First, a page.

Smalblaar Ridge

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Smalblaar Ridge (F), Du Toits Peak

M. P. Mamacos 1952 (MCSA Journal 1952)

To the east of and overlooking the Forestry Non-European camp site between Molenaarsberg and Du Toit's Peak rises a ridge which has probably been looked on as a prospective by most rock climbers who have passed that way, and who realize that ridges like that of the Klein Winterhoek do not sprout from every peak. From some angles the ridge appears to culminate in a very sharp knife edge, while from others it appears to be merely the left hand end of a series of white turrets which in themselves seem to offer ample scope for rock climbing.

We parked the car about half a mile beyond the camp site and made our way up to the lower part of the ridge which includes a certain amount of rock scrambling and since their is no obvious line of ascent, a description of of the one followed would be of little interest. Suffice it to say that we eventually arrived at the foot of a gendarme which was the last obstacle between us and the final steep rock; and having reached this point, we stopped to survey the impossibilities ahead. The ridge was indeed a knife edge and a well honed one at that. Near the bottom was a smooth grey slab about 80ft high containing two very vertical cracks the left hand of which looked perhaps wide enough to admit a piton but hopelessly inadequate for hands and feet. Some 200 feet higher, our only hope was a bottomless crack which would have to be approached from below via a smooth slab on which it seemed, one would hardly be able to gain a hold, let alone lean out in order to pull oneself into the crack - which did not seem wide enough anyway. The prospect looked so hopeless that we were all but unanimous that we should turn back while there was yet time to spend the rest of the day wallowing in the pools below. However we skirted the gendarme to the left and climbed up to the neck between it and the knife edge, at which arbitrary point we started roping. Some mild climbing brought us to the bottom of the grey slab. The crack was about 6 inches wide and easily climbable, the main difficulty of the pitch being near the top where the crack peters out. The next pitch, although easy, was most spectacular; an 800ft sheer drop was to be noticed under the right arm and one of 1200ft under the left. There was a stance at the foot of the bottomless crack and although very exposed, the crack was sufficiently wide to accommodate the average body comfortably. At this point there exists an excellent chock stone belay, but a piton was driven in lightly to hold the packs. Unfortunately, the efforts of the last man to extricate it were even lighter and the piton remains to supplement our beacons. There was little further hindrance to our upward progress and and we arrived at the top of the ridge about 3.5 hours after leaving the gendarme, the standard of rockwork having nowhere exceeded mild F with leader belays everywhere. A stone pushed gently outward from our last stance could be seen to fall freely for fully 1200ft.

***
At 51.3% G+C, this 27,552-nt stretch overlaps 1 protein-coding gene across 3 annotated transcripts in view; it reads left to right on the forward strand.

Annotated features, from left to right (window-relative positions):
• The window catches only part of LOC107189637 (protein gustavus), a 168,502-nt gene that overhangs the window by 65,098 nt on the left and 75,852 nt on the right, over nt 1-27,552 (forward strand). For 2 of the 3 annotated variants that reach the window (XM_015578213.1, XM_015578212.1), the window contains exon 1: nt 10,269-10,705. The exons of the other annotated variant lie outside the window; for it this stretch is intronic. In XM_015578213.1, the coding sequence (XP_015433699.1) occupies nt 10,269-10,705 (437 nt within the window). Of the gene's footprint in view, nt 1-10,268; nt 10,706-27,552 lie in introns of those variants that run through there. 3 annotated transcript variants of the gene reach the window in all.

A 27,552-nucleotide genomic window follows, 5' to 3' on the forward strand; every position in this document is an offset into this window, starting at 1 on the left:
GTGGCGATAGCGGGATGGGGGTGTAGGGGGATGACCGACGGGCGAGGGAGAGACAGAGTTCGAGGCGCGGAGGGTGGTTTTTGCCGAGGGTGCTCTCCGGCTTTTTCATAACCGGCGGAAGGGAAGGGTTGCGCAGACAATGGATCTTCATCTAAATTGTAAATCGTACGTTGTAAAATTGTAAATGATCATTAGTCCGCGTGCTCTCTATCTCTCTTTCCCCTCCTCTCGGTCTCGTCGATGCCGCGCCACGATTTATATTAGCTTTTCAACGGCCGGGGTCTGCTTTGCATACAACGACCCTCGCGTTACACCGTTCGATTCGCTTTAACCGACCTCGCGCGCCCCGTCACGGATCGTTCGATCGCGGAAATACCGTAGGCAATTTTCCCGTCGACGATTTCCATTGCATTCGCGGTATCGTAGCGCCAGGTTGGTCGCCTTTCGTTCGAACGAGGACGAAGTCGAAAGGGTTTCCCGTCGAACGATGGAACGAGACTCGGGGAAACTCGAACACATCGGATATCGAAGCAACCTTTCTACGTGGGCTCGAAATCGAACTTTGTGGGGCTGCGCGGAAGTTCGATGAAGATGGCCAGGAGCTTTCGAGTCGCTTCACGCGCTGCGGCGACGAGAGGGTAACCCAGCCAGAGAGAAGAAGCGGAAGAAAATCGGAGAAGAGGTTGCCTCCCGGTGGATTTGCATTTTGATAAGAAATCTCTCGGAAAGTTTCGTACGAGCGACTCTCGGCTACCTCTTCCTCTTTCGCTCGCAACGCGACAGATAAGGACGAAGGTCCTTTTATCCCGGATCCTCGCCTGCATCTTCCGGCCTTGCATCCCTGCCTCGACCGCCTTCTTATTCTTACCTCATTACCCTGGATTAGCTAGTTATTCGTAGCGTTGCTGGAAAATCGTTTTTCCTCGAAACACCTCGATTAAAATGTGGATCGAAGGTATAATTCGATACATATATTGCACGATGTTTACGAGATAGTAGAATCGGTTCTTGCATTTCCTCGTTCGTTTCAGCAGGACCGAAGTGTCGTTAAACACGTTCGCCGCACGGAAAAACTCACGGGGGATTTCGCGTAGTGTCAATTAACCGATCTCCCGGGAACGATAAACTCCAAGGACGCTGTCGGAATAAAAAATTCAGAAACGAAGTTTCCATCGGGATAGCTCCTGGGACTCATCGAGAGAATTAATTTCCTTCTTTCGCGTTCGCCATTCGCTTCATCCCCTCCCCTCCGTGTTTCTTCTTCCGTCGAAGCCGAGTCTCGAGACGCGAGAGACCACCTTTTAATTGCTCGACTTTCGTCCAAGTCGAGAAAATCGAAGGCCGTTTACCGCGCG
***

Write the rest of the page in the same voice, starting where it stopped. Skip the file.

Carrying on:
It was now apparent that the easiest approach to the foot of the knife edge is up the ravine on the Worcester side of the ridge, which would be a pure slog and therefore probably much less interesting.

We descended the backs of the ridges in the direction of Worcester and covering easy ground fairly quickly, arrived at the nearest farm 1.5 hours later. A short walk to the National Road and a diligent plying of thumbs soon had us back at the car.

Detailed description of the climb from the neck behind the gendarme

1st Pitch, E, 70ft: Up the prominent fault to the left of the crest.

2nd Pitch, F, 80ft: A grey face with two prominent vertical cracks. Up the left hand crack.

3rd Pitch, D, 50ft: Up the crest of rib.

4th Pitch, E, 40ft: Up to overhang, straddle around rib to left and continue to foot of bottomless crack.

5th Pitch, F, 40ft: Up bottomless crack to stance at foot of chimney.

6th Pitch, E, 80ft: Up chimney past a large chockstone and scramble to stance at top of climb.